The visioning process for the new declaration of independence has begun, with occupiers gathering into groups to discuss their dreams for a new future. Soon, the teach ins will begin.
I attended the teach in inside the Capitol about direct action at the Texas Leg. Lots of talk of how empowering it can be to take ownership of a public building which our money pays for. Danny from ADAPT told us that being part of civil disobedience let him express his rage at society constructively, and helped him overcome depression.
State Trooper Cummings continues to harass Iraq Veterans Against the War & have told them they must sit on their banner or face legal action. We were also told that even neon plastic water guns could be ‘real guns’ and we are risking being shot by their use.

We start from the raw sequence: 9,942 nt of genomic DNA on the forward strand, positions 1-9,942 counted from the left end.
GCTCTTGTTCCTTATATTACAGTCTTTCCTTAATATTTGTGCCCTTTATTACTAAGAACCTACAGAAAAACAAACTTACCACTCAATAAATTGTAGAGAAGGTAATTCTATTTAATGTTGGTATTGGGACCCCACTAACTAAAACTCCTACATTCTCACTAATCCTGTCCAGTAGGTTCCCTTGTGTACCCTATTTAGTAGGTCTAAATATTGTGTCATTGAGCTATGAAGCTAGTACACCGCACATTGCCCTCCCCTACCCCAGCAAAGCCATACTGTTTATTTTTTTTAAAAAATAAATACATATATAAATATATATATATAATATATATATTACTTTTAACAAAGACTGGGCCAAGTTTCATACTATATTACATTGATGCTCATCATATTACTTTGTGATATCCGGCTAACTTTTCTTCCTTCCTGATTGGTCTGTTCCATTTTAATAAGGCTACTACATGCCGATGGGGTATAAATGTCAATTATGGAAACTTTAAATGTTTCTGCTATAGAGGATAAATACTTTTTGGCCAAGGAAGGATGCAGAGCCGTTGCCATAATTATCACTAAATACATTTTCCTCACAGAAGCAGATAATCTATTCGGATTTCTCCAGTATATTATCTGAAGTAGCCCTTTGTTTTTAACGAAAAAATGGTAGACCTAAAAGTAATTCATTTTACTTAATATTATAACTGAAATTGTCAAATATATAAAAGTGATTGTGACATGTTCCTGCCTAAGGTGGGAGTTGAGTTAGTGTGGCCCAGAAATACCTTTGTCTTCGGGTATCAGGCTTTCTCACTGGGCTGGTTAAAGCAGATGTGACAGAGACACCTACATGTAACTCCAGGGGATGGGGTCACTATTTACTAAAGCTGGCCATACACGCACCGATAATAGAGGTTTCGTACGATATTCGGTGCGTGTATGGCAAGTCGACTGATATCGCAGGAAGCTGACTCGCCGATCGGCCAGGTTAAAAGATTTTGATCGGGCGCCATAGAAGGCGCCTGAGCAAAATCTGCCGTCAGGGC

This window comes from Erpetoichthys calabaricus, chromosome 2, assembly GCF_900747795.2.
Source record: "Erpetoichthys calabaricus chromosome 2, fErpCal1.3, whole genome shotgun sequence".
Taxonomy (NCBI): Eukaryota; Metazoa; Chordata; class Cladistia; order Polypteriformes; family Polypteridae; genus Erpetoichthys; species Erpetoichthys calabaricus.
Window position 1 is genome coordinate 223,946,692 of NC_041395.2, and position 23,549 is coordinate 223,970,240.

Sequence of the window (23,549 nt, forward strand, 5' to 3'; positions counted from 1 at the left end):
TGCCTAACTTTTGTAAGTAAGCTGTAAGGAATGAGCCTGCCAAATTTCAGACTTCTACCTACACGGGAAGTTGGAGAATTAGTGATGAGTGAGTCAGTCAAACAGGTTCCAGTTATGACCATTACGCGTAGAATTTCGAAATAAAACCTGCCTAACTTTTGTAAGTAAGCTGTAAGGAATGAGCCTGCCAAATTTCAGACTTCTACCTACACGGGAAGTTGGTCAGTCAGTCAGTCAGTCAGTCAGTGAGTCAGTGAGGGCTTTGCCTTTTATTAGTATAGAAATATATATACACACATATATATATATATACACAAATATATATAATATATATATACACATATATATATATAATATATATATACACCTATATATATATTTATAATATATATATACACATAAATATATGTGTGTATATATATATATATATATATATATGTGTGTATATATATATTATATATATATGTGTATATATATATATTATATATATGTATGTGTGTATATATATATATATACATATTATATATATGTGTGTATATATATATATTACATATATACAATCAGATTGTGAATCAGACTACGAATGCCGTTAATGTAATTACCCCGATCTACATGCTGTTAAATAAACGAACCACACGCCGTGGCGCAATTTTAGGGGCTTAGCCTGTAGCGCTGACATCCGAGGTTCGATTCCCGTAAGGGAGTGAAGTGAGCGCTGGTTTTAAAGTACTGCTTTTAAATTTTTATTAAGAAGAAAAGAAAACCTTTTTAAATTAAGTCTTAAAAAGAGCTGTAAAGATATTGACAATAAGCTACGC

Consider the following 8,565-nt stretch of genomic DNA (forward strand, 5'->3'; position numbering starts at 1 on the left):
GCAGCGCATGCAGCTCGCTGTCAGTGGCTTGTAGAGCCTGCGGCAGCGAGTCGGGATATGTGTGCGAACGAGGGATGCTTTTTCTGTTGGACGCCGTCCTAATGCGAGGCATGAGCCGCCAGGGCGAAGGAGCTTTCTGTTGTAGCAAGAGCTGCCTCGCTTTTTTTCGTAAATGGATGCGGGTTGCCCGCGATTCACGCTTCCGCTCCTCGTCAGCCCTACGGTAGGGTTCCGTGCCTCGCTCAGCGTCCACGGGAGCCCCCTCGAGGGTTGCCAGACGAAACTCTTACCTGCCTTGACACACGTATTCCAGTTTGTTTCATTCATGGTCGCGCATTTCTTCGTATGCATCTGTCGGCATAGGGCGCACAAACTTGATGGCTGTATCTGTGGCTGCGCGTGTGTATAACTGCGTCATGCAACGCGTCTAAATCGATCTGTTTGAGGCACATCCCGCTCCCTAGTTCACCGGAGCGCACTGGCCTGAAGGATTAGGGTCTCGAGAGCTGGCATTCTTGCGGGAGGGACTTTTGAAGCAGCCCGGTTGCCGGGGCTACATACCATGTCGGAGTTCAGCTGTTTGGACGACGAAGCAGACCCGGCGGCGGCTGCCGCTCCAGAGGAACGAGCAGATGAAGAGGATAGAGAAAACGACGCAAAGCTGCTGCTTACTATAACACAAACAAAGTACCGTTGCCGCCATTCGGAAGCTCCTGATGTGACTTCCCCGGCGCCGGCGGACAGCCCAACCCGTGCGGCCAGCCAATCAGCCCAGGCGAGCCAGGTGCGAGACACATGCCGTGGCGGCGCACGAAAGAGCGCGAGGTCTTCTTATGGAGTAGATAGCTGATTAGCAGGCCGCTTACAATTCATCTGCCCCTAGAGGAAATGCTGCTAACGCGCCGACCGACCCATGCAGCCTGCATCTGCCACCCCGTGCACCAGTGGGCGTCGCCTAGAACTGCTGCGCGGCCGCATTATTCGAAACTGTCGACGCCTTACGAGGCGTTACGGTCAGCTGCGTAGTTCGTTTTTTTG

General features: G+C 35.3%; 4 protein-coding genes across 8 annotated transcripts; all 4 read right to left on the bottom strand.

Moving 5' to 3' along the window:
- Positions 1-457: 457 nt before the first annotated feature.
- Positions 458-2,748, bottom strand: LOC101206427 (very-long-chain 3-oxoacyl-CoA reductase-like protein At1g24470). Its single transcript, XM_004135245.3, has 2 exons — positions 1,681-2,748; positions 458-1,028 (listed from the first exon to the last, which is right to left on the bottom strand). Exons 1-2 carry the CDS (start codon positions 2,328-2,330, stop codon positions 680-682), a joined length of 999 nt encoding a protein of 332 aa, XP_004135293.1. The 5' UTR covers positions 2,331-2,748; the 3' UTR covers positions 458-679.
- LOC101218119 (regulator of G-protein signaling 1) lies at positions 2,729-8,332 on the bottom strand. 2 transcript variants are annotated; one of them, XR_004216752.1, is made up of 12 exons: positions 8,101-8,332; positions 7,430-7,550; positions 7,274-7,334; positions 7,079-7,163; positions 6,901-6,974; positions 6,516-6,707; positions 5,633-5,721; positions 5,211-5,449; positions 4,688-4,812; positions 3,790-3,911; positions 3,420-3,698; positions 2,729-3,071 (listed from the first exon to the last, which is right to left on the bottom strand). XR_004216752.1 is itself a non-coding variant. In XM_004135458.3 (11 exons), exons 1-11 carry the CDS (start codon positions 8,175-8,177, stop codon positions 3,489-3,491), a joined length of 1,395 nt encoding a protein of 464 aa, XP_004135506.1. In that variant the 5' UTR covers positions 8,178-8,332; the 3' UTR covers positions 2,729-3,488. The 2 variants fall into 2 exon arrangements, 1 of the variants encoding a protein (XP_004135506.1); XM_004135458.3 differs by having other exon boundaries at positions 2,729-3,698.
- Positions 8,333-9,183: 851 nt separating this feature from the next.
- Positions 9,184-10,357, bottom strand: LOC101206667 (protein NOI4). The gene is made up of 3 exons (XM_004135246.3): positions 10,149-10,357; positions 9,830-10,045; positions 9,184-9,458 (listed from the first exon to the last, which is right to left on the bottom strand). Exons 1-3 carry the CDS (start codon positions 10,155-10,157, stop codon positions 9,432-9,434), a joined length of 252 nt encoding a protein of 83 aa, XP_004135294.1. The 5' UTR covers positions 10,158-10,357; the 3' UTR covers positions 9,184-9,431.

We are sharing a meal of spaghetti with a chickpea tomato sauce. The second round of teach ins has begun. I am listening to Robert Jensen of the Third Coast Activists talk about radical political speech. He says to know your story you are trying to tell and evaluate the demographics & beliefs of your audience.
We revisited our visioning process for the new Declaration, identifying key human rights, economic justice & social justice issues. Top issues include ending war, true participatory democracy and sustainable living.
The third round of teach ins have begun. The OccuKripz discussed Ableism, both systemic & social. Amanda with #OccupyAISD is discussing the state of education — why should students want to go to school when they spend all their time in boring tests? And the Community Sing group is sharing protest songs as diverse as Dona Nobis Pacem (Catholic liturgy) and War Pigs (Black Sabbath).
From the Community Sing workshop: “I’m occupying the Capitol, we shall not be moved. Just like a tree that’s standing by the water, we shall not be moved!”
Photo: Lainie Duro